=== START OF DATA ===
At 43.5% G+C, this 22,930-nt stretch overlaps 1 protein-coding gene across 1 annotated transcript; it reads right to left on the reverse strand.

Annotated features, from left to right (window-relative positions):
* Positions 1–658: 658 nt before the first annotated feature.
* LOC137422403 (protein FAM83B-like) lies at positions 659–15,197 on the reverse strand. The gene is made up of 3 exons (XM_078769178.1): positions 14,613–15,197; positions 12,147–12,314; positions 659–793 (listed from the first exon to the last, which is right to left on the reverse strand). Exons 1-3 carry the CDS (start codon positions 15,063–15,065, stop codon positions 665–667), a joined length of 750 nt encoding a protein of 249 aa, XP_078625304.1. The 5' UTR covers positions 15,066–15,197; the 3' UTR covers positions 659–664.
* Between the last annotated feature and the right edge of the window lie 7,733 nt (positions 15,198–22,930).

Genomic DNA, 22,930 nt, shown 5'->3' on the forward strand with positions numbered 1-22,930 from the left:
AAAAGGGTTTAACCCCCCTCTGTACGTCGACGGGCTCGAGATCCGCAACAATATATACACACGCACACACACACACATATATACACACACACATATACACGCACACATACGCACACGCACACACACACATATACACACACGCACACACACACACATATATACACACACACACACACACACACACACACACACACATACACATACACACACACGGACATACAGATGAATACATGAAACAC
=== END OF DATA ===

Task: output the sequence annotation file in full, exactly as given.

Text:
At 43.5% G+C, this 22,930-nt stretch overlaps 1 protein-coding gene across 1 annotated transcript; it reads right to left on the reverse strand.

Annotated features, from left to right (window-relative positions):
* Positions 1–658: 658 nt before the first annotated feature.
* LOC137422403 (protein FAM83B-like) lies at positions 659–15,197 on the reverse strand. The gene is made up of 3 exons (XM_078769178.1): positions 14,613–15,197; positions 12,147–12,314; positions 659–793 (listed from the first exon to the last, which is right to left on the reverse strand). Exons 1-3 carry the CDS (start codon positions 15,063–15,065, stop codon positions 665–667), a joined length of 750 nt encoding a protein of 249 aa, XP_078625304.1. The 5' UTR covers positions 15,066–15,197; the 3' UTR covers positions 659–664.
* Between the last annotated feature and the right edge of the window lie 7,733 nt (positions 15,198–22,930).

Genomic DNA, 22,930 nt, shown 5'->3' on the forward strand with positions numbered 1-22,930 from the left:
AAAAGGGTTTAACCCCCCTCTGTACGTCGACGGGCTCGAGATCCGCAACAATATATACACACGCACACACACACACATATATACACACACACATATACACGCACACATACGCACACGCACACACACACATATACACACACGCACACACACACACATATATACACACACACACACACACACACACACACACACACATACACATACACACACACGGACATACAGATGAATACATGAAACAC